Are you more excited, worried, or skeptical about the mammoth de-extinction project revived by George Church’s new start-up? Most people (me included) have mixed feelings. In any case, there is a must-read article in STAT that will help clear your mind.
The list of the latest additions since the beginning of September is impressive. They are called CasMINI (see Molecular Cell), Cas7-11 (see Nature), OMEGAs (see Science), and come respectively from Stanford University (Stanley Qi Lab), MIT (McGovern Institute), and the Broad Institute (Zhang Lab). CasMINI is half the size of Cas9 and could be much easier to deliver. Cas7-11 is the Cas9 of RNA. OMEGAs are a new class of widespread RNA-guided enzymes, thought to be the ancestors of CRISPR.Continue reading
The Dutch town of Wageningen was already a spot on the genome-editing map for the work of the CRISPR pioneer John van der Oost. Its university now aims to inspire a worldwide change in CRISPR patents policies, by announcing that it will allow non-profit organizations to use its CRISPR technology for free for non-commercial agricultural applications.Continue reading
The Innovative Genomics Institute presents CRISPR Made Simple – the new online primer on gene editing made for kids or anyone starting from scratch.
Genotoxicity concerns: Nature Biotechnology explains how a cancer-associated phenomenon called chromothripsis could affect CRISPR therapies.
CRISPeR Frenzy is pleased to publish the full text of the presentation held on June 6 by Michele Morgante (Università degli Studi di Udine) at the Virtual Workshop on Innovative Biotechnologies and Regulatory Approaches organized by the US Embassy in Rome and USDA.Continue reading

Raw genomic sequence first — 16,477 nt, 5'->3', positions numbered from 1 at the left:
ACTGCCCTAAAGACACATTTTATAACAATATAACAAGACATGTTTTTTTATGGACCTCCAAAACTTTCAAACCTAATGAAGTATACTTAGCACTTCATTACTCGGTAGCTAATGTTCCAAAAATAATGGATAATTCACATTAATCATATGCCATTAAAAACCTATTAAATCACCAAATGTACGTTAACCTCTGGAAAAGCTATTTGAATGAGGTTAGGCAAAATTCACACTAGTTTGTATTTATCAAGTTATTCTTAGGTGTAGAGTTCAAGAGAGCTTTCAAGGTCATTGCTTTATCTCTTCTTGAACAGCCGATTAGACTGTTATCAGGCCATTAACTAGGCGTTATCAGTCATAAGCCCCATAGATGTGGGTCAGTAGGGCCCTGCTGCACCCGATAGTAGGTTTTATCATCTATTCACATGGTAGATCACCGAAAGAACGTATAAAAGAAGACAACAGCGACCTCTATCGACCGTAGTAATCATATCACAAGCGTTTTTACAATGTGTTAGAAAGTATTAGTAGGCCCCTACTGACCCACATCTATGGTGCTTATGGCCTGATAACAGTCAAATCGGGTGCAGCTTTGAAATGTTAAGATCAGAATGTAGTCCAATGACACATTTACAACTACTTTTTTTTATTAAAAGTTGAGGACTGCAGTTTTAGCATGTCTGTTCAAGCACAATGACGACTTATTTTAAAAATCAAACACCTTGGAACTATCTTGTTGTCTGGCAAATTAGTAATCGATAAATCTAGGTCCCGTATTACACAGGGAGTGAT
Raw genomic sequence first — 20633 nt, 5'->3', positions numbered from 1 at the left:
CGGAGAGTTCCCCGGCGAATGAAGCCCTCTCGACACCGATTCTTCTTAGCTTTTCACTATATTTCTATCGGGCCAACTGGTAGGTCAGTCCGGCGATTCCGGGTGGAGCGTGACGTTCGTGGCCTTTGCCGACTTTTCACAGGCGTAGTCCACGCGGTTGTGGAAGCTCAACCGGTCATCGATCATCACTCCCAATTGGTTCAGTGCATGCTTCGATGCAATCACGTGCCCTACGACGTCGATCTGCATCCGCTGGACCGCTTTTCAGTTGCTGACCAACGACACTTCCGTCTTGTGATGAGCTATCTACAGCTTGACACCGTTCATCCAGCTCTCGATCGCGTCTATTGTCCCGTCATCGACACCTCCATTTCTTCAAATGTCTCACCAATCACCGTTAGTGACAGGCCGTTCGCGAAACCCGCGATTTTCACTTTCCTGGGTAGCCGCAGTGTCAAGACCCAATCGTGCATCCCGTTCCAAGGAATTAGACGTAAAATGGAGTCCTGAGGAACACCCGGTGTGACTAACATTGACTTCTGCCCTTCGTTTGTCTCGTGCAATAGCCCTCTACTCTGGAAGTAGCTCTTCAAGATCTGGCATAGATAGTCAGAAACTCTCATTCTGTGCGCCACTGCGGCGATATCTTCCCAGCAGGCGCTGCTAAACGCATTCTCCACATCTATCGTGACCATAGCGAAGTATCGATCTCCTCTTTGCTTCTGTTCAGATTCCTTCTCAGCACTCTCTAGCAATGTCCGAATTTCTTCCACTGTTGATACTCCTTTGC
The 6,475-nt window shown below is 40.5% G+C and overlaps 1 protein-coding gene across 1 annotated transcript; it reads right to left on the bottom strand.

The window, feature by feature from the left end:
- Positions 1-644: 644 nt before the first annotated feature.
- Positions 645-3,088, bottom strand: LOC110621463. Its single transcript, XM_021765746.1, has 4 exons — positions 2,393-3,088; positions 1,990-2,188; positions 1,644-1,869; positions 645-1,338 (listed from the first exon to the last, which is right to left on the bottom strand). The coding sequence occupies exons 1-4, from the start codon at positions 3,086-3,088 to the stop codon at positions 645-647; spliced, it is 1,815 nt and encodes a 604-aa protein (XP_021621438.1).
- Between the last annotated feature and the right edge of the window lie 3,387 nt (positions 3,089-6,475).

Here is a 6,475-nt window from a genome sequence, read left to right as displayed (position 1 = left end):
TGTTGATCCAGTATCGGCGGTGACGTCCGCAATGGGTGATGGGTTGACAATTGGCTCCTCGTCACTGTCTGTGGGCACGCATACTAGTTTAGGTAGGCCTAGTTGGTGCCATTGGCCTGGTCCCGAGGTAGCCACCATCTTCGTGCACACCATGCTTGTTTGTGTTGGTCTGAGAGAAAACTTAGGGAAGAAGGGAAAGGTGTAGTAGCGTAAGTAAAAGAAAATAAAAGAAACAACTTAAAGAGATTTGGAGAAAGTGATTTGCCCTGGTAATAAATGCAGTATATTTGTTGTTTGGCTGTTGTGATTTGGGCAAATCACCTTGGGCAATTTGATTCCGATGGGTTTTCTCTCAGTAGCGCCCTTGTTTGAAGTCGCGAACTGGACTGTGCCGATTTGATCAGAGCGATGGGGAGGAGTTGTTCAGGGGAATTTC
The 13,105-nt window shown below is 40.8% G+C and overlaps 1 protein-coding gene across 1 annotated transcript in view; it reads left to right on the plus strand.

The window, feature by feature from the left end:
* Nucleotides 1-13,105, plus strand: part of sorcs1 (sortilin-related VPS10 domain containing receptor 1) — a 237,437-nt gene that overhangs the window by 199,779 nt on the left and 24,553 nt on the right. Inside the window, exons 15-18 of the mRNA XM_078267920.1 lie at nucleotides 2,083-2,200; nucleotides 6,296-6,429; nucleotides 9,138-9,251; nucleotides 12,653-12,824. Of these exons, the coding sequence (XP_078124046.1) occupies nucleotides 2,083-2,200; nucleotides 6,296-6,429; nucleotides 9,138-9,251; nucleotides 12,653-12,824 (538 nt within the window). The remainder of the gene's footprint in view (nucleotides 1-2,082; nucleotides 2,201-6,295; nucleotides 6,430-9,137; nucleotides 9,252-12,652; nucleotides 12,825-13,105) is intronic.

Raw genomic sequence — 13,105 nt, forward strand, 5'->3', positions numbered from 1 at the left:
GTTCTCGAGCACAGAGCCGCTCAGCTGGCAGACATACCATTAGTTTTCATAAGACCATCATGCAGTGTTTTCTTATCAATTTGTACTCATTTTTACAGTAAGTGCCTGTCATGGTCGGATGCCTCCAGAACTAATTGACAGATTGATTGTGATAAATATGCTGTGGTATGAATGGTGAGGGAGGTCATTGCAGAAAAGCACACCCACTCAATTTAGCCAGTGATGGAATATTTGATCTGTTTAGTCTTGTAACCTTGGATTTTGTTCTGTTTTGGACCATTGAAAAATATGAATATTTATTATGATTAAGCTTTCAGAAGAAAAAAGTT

Presentation given by Prof. Prakash at the Virtual Workshop on Innovative Biotechnologies and Regulatory Approaches organized by the United States Department of Agriculture and the US Embassy in Rome (June 8, 2021).Continue reading
A multi-disciplinary panel of 18 experts from all over the world, a two years long consultation, over 150 pages. The much-awaited report of the World Health Organization on human genome editing was delivered on July 12 and is divided into three parts: A framework for governance, Recommendations, and Position Paper. While not legally binding, it is expected to influence both governments and the scientific community, by offering a roadmap based on widely shared ethical principles and usable policy tools.Continue reading
Here you can read a selection of notable comments about the landmark paper on in vivo genome-editing published in the New England Journal of Medicine on 26 June. The trial, conducted in the UK and New Zealand, produced the first-ever clinical data supporting the safety and efficacy of intravenous infusion of a single-dose CRISPR treatment. The treatment, developed by two US-based companies (Intellia Therapeutics and Regeneron Pharmaceuticals) targets a rare and fatal condition called transthyretin amyloidosis.
Jennifer Doudna (CRISPR co-inventor and co-founder of Intellia): “It’s a critical first step in being able to inactivate, repair, or replace any gene that causes disease, anywhere in the body” (source Science).Continue reading
Anti-CRISPR proteins are the rock needed to stop CRISPR-based mosquito-eradicating gene drives, if necessary, and make them safer. In a news feature published last year in Nature, the molecular parasitologist Andrea Crisanti disclosed unpublished data about halting an anti-malaria gene-drive system by adding anti-drive mosquitoes to the mix. “They can completely, 100% block the drive. We can stop the [Anopheles gambiae] population from crashing,” he said. According to the scientist from the Imperial College London, it’s kind of like buying an insurance. Looking ahead to field-testing his sterilization strategy, Crisanti imagined having cages of anti-drive mosquitoes at the ready, just in case things go awry. Well, that work is now published, and anti-drive mosquitoes are a reality. To learn more, see the paper published on June 25 in Nature Communications by Chrysanthi Taxiarchi et al.